A Three Creeks Story
"Love the Lord your God with all your heart" Deuteronomy 6:5
Enke Hansen crossed the street carefully, looking into the driving snow to see if any cars were coming down North Main. But the coast was clear. Stepping off the curb, Enke rolled up the collar of his coat to keep the wind off his neck. He hated it when his neck got cold as it reminded him of his patients... cold neck, cold hands, cold feet. Coming across the street, Enke went around to the side door to let himself in the office. You could hear the wind whistle around the corner and blow snow-mounds into all the small nooks and crannies of the office entry. No flowers now. Barren in their pots.
Standing sentry like, the dead blooms rattled as the wind swirled around them. The dead guarding the dead. But Enke was okay with that too. At least you could get a word in edgewise.
Enke remembered his school days, noise and confusion all the time. Clanging bells and slamming lockers. He could not wait to attend college. Peace and quiet, no body yelling at you as it used to be at Three Creeks High School:
Enke moved to his college with little or no sadness leaving behind few real friends that knew what he thought.
He had friends... at least in his imagination. He had so much to tell them. Like Larissa Jonas. Beautiful Larissa. She was Prom Queen in 11th grade year and Three Creeks Festival Maiden, the summer after HS graduation. Larissa was a nice girl, she used to smile at Enke in English and Latin. They sat close to each other as teachers grouped by skill level. Enke was smart, just silent. There was so much he could have told Larissa. Like how beautiful she was the night of Prom. Enke had attended because he was Junior Service Rep, but he didn't bring a date.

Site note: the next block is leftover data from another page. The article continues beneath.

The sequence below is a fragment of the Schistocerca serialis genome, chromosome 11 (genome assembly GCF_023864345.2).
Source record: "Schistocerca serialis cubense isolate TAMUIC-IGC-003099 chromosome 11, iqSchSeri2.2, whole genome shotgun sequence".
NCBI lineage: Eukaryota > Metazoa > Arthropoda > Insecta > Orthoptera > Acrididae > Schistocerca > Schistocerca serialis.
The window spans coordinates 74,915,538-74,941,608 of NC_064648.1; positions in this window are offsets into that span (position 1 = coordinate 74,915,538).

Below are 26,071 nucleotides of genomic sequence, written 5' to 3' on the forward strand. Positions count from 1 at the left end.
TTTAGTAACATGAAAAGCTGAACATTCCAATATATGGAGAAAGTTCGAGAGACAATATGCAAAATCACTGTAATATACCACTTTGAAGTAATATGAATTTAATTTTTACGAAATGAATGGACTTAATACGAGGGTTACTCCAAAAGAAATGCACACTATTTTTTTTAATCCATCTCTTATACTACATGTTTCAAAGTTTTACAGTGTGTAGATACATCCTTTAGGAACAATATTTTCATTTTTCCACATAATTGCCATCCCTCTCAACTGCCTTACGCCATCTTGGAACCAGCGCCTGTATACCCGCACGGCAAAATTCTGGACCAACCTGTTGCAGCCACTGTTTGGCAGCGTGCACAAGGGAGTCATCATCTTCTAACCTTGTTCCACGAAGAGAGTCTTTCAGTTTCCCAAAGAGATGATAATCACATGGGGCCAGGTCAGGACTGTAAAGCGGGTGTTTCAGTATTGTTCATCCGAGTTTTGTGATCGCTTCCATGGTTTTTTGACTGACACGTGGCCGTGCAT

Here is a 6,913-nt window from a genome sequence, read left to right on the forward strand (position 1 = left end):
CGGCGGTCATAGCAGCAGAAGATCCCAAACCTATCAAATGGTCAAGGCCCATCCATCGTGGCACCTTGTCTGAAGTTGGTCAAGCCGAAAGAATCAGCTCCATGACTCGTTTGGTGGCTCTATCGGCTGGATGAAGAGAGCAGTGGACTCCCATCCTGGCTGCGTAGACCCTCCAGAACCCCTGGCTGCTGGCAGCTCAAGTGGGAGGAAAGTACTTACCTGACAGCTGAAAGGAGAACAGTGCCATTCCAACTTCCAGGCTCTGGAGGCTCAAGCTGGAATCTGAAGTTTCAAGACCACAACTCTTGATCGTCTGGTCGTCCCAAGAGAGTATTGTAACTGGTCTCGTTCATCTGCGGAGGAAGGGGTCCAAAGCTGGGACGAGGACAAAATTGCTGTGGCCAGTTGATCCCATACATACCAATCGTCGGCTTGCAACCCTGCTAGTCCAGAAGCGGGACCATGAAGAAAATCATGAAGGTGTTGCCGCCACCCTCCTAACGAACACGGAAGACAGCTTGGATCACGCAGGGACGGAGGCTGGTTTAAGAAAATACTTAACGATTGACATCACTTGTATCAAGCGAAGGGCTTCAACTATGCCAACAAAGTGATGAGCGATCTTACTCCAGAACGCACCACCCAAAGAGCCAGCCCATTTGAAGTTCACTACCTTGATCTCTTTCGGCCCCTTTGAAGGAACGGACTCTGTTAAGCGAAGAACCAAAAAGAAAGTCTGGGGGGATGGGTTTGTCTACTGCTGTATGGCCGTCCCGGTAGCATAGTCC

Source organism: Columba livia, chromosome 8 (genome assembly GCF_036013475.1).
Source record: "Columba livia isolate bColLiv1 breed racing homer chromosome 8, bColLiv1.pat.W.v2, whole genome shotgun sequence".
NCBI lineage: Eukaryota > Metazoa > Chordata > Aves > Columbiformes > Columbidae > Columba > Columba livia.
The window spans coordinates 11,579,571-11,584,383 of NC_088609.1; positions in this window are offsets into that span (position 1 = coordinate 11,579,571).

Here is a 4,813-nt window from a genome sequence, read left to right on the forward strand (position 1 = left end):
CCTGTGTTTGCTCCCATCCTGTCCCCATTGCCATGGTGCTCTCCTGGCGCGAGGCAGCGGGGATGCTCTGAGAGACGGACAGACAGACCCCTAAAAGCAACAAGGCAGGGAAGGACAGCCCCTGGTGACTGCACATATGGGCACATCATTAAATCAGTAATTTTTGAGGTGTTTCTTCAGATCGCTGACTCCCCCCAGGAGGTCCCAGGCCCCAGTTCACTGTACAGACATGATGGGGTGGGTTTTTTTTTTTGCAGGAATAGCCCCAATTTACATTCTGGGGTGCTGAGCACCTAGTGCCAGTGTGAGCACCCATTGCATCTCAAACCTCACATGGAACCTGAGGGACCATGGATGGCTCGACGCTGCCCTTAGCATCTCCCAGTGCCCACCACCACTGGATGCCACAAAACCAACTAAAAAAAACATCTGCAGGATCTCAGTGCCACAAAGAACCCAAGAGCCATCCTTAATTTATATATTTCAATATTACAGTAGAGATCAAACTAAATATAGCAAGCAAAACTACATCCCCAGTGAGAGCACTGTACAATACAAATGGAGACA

Nope, he was not going to miss the mentality of Three Creeks HS. His studies and his job at the college in Chillocothe kept him busy alright. With his few free weekends, Enke drove back to Three Creeks to see his Aunt Rose.
Rose had raised Enke after his mother and father were killed in a car accident when Enke was four. Rose had a big house and a bigger heart. She had taken custody of Enke right away. No sense putting him through foster care. At 40, Rose became a mother. She was dedicated and decisive. Enke grew up in her house, grounded in the All Saints Baptist Church and chicken and noodle dinners every Sunday noon.
Enke had never really known any life except the big, dusty house that seemed to have 10,000 rooms. Enke had explored each and every one. He played soldier, dragon slayer, king of the Tukas Empire... all the pretend games one can imagine in the reading and imagination of a library reader.
But Enke played alone. His shyness kept him from talking much and he relied on a nod yes or a nod no to express his greatest needs. Silent as the grave, was how Enke's eighth grade teacher described him. Silent as the grave. Miss Makin did not know how true that statement was. As Enke matured, he kept his own silent vigil. Never missing much, Enke saw, and heard much, but said little. But because he was so smart, book-smart, other students wanted to work with him. Enke always had a partner for group projects, particularly in the bio and chem classes where he excelled. Enke got the Pritzker Chemistry Prize the year of graduation, and could barely squeeze out a thank you to Principal Monroe.